On Saturday, "Gio World" was represented physically by the tunnel leading to the A's clubhouse. Instead of sitting in the dugout with his teammates, Gonzalez took refuge between innings in a dark, quiet hallway to regain his composure.
Manager Bob Geren wanted to keep Gonzalez out of the scorching heat drenching Yankee Stadium, but the unorthodox instruction had some desirable side effects. Gonzalez, who is often victimized by his own feistiness, held the powerful Yankees to just one run on two hits in 6 2/3 innings and led the A's to a 6-4 win over the Yankees in front of 46,412.
Oakland batted around in a six-run seventh inning to take the lead. Backup catcher Landon Powell's two-run, two-out single with the bases loaded broke a 1-1 tie and was the integral hit in the game-winning rally.
"Bob wanted me to sit in the tunnel and just go out there, stay focused, concentrate," Gonzalez said. "He didn't want me to be distracted or anything like that. He just told me after every inning to sit down, relax."
The strategy seemed to work perfectly. Gonzalez took a no-hitter into the fifth inning, only to have it broken up by Melky Cabrera on a two-out bunt single. He had retired 13 consecutive batters before that hit.
For the first six innings, though, New York's Andy Pettitte matched zeroes. The Yankees broke through first in the bottom of the sixth, when Derek Jeter walked with one out and Brett Gardner knocked him in with a triple into the right-center-field gap.
Pressure situations have historically been Gonzalez's undoing, but on Saturday, he maintained his composure and retired Mark Teixeira and Alex Rodriguez on groundouts to leave the runner stranded and escape the threat with minimal damage.
It may have been the the turning point of the entire game, as the Yankees were a fly ball away from taking a two-run lead and perhaps rattling Gonzalez.
"I just walked by him [between innings], and he looked a little frustrated," Geren said. "I said to him, 'The New York Yankees score runs once in a while.' He started laughing, and I said, 'Don't worry about it and relax.' And I laughed."
The offense appeared motivated by Gonzalez's clutch pitching and broke through in the seventh. Rajai Davis drove in the tying run with a single and Bobby Crosby followed with a hit of his own to load the bases with one out. Manager Joe Girardi turned to reliever Alfredo Aceves, who induced Mark Ellis to pop out in the infield on one pitch.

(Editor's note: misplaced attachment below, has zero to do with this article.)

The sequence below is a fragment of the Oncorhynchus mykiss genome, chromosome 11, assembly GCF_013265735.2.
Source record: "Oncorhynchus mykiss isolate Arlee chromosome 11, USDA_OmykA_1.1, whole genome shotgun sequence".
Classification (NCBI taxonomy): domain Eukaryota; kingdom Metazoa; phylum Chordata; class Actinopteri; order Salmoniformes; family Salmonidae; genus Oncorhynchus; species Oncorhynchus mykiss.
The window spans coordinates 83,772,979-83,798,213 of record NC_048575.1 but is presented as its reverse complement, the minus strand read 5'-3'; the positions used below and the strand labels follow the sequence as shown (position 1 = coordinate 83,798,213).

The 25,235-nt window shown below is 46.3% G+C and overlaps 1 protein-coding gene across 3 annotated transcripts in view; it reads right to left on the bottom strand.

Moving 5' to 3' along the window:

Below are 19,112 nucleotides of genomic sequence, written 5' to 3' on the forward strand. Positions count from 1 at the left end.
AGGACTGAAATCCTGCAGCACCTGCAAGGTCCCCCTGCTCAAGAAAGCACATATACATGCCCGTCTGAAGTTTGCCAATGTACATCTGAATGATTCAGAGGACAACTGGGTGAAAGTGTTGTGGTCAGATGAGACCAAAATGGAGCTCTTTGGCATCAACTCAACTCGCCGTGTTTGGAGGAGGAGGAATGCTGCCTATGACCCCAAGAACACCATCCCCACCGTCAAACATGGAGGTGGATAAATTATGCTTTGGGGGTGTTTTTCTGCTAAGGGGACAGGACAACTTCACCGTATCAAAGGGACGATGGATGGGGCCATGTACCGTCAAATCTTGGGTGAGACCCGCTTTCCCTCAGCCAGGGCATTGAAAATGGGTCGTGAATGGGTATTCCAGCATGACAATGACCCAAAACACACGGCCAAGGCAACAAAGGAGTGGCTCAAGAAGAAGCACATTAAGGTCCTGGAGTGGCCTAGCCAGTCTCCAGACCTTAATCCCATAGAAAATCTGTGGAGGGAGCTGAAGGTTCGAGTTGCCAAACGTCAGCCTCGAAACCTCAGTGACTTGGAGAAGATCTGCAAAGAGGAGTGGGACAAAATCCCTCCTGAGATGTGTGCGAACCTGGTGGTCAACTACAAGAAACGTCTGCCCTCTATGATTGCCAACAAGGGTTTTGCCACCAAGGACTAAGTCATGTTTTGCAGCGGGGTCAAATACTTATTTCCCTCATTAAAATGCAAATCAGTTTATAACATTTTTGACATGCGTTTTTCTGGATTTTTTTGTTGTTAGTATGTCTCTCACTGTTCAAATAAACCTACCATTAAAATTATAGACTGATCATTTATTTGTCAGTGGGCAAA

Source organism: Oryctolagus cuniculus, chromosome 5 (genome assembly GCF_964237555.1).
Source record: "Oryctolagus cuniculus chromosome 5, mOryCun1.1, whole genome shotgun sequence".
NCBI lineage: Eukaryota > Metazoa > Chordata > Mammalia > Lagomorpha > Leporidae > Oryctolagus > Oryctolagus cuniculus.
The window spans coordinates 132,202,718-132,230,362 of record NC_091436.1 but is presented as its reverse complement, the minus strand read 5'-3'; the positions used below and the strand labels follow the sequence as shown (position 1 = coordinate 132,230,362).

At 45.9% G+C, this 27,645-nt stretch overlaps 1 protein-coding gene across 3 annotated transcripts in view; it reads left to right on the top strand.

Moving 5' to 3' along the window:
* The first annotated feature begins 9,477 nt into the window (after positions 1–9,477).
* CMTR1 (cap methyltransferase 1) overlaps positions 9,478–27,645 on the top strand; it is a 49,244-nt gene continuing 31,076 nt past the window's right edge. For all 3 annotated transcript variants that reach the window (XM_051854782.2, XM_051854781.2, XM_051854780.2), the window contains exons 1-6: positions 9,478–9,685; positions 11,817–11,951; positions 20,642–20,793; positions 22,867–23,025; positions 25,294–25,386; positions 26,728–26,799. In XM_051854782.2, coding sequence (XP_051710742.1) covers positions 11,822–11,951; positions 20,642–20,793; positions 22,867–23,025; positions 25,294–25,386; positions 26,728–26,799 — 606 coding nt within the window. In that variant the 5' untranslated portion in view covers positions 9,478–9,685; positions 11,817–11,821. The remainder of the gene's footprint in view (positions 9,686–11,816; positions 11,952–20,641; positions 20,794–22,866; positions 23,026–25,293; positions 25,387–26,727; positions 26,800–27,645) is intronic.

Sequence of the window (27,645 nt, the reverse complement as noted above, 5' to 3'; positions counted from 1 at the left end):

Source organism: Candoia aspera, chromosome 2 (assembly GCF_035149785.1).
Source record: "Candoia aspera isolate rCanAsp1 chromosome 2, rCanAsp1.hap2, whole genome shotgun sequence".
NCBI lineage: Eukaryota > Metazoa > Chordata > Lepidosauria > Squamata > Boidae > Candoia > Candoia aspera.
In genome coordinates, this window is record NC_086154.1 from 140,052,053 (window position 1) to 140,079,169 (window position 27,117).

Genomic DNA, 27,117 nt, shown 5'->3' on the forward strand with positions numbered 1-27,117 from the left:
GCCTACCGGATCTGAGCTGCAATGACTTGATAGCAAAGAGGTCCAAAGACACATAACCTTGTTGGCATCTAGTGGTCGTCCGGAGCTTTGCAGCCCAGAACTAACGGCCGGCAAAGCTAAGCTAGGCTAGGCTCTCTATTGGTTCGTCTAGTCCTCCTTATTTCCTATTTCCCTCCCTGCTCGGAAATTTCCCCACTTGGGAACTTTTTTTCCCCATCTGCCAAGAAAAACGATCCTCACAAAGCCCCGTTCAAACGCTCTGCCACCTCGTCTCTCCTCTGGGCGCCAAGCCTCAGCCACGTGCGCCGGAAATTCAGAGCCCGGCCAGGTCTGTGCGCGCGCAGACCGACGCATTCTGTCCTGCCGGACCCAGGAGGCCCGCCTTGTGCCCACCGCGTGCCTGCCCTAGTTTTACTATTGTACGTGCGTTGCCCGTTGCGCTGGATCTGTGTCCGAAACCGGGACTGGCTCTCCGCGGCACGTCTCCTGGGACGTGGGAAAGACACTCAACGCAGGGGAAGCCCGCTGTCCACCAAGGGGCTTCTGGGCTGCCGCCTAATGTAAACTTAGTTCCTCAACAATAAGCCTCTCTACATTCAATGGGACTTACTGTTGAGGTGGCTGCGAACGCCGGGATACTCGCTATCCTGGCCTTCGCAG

Aceves then worked Powell to an 0-2 count and was a pitch away from wiggling out of the inning with the score still tied, but Powell punched an opposite-field single to plate the go-ahead runs. It proved to be the key hit of the game, and four more runs crossed with two outs to give Oakland an insurmountable 6-1 lead.
"Being the young guy and hitting at the bottom of the order and a guy who doesn't play a lot, I think I get some good pitches to hit a lot of times when I get in situations," Powell said. "I try to go up there and be as aggressive as I can."
The Yankees attempted to stage a late-inning rally, and made things difficult for the A's bullpen. Michael Wuertz surrendered home runs to Jeter and Teixeira in the eighth to cut the lead to 6-4.
In the ninth, Bailey walked Cabrera and pinch-hitter Johnny Damon, but induced Jorge Posada to ground into a double play and retired Jeter to seal his 11th save.
Saturday was an important comeback for Gonzalez, who was coming off the worst outing of his young career. Against the Twins on Monday, he allowed 11 earned runs in 2 2/3 innings to balloon his ERA to 9.33. Jeter said that the Yankees players were shocked to see Gonzalez's statistics after facing him and called Gonzalez's performance "outstanding."
Keeping Gonzalez under control has been a difficult task for Geren and pitching coach Curt Young. But when they have accomplished it, the results have been tremendous. Coming off a start the A's desperately want to forget, Gonzalez proved that he may still be a work in progress, but could be worth the wait.
Just as long as he can keep conquering "Gio World."
"It was his command, it's simple," Geren said. "He is talented. He has velocity and movement on his fastball, he has one of the sharper breaking balls in the game. He's very young, he's emotional. He has to command the strike zone and his emotions, and he's learning."
Jared Diamond is an associate reporter for MLB.com. This story was not subject to the approval of Major League Baseball or its clubs.